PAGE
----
Politics & Money

Wolters Kluwer begins submissions of PPP loan forgiveness applications

Follows the SBA's launch of the Loan Forgiveness Portal on its site Monday

Following the launch of the Small Business Administration’s Loan Forgiveness Portal on Monday, Wolters Kluwer announced it is now submitting completed borrower loan forgiveness application data directly to the SBA via its TSoftPlus Paycheck Protection Program Forgiveness Module.

Wolters Kluwer originally launched their portal in June, intending to help lenders guide small business client recipients of PPP funding in the process of online and in-person loan forgiveness. 

Now, the module allows borrowers to access SBA forgiveness applications and required documentation for TSoftPlus users. After completing the application, the lender will review the documents and submit those for the SBA to review, respond and remit the forgiveness amount to the lender if approved.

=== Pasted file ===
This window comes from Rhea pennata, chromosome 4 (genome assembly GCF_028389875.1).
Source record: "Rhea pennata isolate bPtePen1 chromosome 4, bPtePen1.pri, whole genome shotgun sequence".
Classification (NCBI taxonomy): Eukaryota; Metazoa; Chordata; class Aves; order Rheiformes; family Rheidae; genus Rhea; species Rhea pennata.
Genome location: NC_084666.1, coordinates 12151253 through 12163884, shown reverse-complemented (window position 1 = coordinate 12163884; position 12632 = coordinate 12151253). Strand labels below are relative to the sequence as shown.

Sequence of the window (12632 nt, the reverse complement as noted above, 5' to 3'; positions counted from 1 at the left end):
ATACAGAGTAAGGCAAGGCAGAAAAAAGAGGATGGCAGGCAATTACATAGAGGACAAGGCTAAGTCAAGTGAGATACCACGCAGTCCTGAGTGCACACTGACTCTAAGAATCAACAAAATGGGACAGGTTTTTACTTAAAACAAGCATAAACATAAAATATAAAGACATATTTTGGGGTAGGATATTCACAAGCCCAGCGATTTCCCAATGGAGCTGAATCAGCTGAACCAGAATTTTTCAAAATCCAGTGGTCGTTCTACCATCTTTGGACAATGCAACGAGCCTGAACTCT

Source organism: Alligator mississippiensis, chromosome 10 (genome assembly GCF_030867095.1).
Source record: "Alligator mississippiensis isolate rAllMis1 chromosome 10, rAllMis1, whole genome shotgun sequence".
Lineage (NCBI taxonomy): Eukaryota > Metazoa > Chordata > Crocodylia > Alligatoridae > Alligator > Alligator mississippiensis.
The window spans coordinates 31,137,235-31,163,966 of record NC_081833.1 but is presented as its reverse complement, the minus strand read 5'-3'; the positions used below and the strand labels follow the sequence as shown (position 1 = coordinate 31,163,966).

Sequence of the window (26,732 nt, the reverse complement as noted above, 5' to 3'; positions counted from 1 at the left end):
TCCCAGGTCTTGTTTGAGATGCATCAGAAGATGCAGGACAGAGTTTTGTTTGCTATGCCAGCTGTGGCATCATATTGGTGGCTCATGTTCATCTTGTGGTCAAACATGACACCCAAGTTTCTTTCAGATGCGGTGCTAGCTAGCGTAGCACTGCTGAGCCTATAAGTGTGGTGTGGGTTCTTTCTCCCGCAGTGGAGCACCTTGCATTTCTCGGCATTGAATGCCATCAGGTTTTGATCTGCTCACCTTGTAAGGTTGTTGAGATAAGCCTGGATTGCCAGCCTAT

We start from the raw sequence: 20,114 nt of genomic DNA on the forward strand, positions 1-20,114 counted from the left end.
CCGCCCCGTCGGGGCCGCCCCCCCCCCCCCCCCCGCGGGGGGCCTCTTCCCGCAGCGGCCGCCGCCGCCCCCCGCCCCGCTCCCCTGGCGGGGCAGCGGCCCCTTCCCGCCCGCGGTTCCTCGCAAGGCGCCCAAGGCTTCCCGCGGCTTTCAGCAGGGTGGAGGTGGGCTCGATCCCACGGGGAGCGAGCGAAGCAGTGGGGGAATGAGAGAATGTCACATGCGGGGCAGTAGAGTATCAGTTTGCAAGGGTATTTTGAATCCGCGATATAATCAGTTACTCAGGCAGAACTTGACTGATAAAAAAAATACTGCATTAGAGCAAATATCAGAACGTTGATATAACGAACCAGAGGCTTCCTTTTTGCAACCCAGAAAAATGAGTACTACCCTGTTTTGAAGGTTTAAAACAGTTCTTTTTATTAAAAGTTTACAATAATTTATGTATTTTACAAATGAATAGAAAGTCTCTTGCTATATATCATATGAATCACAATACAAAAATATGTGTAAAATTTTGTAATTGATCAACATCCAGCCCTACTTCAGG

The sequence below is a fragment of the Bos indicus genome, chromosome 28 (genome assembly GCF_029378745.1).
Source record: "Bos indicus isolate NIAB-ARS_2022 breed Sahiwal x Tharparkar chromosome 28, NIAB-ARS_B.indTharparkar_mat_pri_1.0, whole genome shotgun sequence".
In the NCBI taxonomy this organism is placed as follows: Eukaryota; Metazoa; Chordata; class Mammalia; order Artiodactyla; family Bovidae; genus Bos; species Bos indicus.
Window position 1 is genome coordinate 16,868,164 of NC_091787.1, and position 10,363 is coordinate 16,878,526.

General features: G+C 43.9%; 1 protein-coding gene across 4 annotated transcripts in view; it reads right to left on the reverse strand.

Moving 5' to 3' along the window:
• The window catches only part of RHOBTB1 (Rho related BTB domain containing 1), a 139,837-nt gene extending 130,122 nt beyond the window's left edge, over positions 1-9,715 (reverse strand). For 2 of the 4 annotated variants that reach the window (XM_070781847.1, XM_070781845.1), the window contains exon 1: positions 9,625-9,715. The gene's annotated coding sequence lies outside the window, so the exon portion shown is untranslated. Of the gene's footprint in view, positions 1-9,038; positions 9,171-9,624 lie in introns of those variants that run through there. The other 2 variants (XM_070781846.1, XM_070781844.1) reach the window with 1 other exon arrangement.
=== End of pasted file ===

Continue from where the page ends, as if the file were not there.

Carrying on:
Wolters Kluwer Consulting Services is also offering Forgiveness Module users online training sessions to provide more clarification on loan forgiveness requirements for a successful application and to address some of the most common questions raised by lenders.

In a press release from Wolters Kluwer, David Brandt, chief financial officer for ELGA Credit Union, said that the Wolters Kluwer software had assisted his credit union with nearly 300 PPP loans for its Main Street borrowers, including local restaurants, small manufacturers and real estate firms.

According to recent data from the SBA and U.S Department of Treasury, 5.2 million PPP loans have been made since the launch of the program, with an average loan size of $100,000. Complying with loan forgiveness requirements under PPP can be complicated — the SBA and U.S. Department of Treasury published a FAQ response document with over 50 questions on Tuesday – the day after the portal was launched.

As for the housing industry, at the end of June the construction sector took the lion’s share and gained $64.6 billion of PPP loans, while real estate companies grabbed $15.6 billion and financial companies got $12.2 billion.

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